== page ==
TODAY.AZ / Politics

Eurasia Insight: "Russian ties with Azerbaijan reach new lows"

25 January 2007 [20:55] - TODAY.AZ
Less than a year ago, in February 2006, Russian President Vladimir Putin traveled to Baku to launch the Year of Russia in Azerbaijan. Now, not even one year after the conclusion of this official celebration of Russian culture, both Azerbaijan and Russia find themselves in a bitter dispute over energy, labor migration, and other issues.

Most recently, Moscow has attempted to allay Azerbaijani concerns about its intentions by acting as an "honest broker" in promoting dialogue between Azerbaijan and Armenia over the breakaway territory of Nagorno Karabakh, and pledging to become a guarantor for any peace settlement reached. Yet progress on this front has been slim. Azerbaijani Foreign Minister Elmar Mammadyarov and his Armenian counterpart Vardan Oskaryan met in Moscow on January 23, but the meeting led to no concrete results, with both sides only agreeing to continue to talk.

Meanwhile, the problem areas between Moscow and Baku continue to multiply. Energy disputes command center stage. Baku's blunt refusal in December 2006 to import Russian gas following energy giant Gazprom's decision to hike gas prices for Azerbaijan marked a sharp acceleration in the worsening of relations between the two states.

In an apparent bid to stop Azerbaijani gas exports to Russian sparring partner Georgia, Gazprom more than doubled gas prices for Azerbaijan while leaving gas prices for Armenia unchanged. Russian companies now exercise near-complete control over the Armenian energy sector. The Azerbaijani leadership took the move as an affront. In a December 23, 2006 interview with the Moscow radio station Ekho Moskvy, Azerbaijani President Ilham Aliyev said that Azerbaijan would not be "subject to commercial blackmail."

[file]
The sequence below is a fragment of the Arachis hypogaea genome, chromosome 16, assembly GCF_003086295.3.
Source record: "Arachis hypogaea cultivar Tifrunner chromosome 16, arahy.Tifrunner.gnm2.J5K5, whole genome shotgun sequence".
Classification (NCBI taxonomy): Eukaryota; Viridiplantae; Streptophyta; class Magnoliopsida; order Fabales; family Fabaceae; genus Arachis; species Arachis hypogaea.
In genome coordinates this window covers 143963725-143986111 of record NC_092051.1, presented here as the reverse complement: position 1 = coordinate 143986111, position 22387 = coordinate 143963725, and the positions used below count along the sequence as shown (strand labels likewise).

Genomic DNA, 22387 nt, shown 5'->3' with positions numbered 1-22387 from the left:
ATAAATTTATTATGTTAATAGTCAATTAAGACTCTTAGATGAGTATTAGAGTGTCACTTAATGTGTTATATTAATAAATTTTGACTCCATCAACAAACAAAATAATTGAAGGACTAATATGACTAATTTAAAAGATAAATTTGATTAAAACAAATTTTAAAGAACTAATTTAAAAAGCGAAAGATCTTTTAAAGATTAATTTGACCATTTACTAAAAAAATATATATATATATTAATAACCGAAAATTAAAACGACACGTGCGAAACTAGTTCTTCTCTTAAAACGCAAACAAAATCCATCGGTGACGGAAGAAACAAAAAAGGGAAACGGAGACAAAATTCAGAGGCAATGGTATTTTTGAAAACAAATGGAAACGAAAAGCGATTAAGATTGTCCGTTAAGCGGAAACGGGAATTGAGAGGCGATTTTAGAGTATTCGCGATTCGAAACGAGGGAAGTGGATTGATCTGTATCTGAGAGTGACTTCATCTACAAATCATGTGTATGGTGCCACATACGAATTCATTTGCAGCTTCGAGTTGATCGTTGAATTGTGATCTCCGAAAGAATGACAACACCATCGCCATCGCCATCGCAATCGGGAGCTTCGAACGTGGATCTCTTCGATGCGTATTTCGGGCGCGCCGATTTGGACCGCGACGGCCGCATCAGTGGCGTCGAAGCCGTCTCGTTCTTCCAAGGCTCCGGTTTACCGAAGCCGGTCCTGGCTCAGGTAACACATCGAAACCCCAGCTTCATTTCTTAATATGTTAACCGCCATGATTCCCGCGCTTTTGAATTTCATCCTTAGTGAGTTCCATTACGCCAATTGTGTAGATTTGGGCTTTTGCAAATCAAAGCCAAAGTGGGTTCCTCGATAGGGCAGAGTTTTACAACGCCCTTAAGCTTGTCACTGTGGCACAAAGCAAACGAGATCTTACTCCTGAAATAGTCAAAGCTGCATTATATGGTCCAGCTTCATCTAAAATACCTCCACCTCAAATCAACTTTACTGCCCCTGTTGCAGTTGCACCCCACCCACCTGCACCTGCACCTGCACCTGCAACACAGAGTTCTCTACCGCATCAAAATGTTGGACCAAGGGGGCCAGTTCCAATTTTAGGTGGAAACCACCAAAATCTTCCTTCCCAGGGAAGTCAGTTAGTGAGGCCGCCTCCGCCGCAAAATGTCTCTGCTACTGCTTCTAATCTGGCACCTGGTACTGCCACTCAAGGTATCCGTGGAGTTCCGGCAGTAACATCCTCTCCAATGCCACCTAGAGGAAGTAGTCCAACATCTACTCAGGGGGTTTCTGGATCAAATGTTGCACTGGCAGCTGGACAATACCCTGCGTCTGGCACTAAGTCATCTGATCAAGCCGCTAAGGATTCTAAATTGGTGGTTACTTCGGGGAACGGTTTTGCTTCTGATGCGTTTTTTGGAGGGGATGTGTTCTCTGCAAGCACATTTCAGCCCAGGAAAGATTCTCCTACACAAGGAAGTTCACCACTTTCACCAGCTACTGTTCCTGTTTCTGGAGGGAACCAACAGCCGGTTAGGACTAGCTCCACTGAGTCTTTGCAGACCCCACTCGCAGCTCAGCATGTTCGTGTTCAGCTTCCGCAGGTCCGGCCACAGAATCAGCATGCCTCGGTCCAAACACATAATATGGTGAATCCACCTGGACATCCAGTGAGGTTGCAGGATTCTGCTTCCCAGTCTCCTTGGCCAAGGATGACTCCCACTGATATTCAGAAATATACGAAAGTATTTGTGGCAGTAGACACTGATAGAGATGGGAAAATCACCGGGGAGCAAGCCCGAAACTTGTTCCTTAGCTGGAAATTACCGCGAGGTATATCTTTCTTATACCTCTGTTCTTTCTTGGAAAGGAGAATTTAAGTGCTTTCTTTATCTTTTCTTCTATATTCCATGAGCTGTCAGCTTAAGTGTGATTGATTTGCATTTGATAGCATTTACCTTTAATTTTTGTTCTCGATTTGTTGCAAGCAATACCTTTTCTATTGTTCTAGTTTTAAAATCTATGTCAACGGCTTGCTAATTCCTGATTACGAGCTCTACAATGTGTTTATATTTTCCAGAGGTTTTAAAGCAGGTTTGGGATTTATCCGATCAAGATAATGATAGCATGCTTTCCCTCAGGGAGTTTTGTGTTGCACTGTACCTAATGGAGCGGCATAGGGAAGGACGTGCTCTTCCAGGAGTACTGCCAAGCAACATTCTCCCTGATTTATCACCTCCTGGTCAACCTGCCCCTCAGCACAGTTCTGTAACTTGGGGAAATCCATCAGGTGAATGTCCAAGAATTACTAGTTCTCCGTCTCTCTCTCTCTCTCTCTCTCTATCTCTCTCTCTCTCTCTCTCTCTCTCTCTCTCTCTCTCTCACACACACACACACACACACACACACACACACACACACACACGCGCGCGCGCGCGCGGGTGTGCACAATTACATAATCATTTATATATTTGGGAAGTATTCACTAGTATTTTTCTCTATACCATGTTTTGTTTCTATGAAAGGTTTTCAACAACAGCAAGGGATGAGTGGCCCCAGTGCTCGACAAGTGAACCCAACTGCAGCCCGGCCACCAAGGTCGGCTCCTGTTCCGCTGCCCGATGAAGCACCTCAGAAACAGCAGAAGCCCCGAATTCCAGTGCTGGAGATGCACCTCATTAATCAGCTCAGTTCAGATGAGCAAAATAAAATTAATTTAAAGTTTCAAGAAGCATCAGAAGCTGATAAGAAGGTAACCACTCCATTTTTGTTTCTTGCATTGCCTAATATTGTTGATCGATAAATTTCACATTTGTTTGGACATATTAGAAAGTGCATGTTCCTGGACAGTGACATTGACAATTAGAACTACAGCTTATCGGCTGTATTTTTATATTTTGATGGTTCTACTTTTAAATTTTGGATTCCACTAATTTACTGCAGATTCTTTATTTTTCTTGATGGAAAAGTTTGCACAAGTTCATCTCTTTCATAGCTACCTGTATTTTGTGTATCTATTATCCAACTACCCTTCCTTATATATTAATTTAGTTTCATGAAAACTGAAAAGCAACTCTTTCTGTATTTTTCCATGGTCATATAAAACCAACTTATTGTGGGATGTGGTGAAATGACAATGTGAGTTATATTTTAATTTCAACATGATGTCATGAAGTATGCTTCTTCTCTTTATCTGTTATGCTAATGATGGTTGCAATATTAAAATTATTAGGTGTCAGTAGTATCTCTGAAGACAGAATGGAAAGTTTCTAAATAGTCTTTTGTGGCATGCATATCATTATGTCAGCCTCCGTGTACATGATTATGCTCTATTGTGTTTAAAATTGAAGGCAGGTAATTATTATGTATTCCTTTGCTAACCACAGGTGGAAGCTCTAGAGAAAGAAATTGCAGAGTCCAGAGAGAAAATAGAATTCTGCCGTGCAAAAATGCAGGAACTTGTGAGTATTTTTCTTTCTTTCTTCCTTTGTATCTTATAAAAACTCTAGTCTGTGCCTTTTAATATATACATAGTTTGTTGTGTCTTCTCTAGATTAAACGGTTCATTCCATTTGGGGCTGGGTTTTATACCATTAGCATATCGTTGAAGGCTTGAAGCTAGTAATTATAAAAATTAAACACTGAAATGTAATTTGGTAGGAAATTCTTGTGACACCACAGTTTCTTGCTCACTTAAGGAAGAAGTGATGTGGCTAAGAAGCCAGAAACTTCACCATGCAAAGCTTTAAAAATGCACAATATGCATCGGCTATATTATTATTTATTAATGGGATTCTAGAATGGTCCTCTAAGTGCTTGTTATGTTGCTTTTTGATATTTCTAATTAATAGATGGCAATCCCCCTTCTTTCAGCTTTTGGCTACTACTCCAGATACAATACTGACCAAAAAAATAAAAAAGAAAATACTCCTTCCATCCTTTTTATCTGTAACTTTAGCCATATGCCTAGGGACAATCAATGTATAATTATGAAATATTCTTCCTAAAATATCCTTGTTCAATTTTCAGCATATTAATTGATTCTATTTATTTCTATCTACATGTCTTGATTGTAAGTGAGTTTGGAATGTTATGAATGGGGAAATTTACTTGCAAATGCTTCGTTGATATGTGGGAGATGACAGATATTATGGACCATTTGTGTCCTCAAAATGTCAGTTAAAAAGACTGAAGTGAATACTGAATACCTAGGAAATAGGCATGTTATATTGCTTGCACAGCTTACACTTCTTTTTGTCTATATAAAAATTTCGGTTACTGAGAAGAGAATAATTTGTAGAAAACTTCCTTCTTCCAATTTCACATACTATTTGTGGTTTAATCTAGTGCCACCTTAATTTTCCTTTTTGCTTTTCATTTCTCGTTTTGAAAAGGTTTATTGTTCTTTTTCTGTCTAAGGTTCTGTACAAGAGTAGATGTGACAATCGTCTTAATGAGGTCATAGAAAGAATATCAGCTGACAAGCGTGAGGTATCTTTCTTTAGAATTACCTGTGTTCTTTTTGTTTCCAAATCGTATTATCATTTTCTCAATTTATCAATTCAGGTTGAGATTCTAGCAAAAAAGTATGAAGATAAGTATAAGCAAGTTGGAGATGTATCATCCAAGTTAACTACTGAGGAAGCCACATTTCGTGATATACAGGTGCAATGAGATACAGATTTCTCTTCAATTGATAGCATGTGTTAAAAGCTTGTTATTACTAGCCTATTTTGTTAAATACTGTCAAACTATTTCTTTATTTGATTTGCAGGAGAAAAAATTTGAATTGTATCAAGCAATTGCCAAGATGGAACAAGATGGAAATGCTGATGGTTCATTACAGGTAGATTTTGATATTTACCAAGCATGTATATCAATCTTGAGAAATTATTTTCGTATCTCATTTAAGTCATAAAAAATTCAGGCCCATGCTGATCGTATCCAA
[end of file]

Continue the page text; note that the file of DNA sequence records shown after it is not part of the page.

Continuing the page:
A pre-existing contract between Azerbaijan and Gazprom, signed in 2004, that provided for the annual sale of 4 billion cubic meters of gas to Azerbaijan until 2009 at the price of $52 per 1,000 cubic meters motivated Baku's discontent. Despite the agreement, Gazprom's asking price has climbed steadily over the past few years, to reach the current $235 per 1,000 cubic meters. On January 15, Ali Hasanov, head of the public and political department of the presidential administration, lashed out at Russia as an "unreliable" partner. By failing to uphold its contract with Azerbaijan, Hasanov said, Russia "did not act as a gentleman."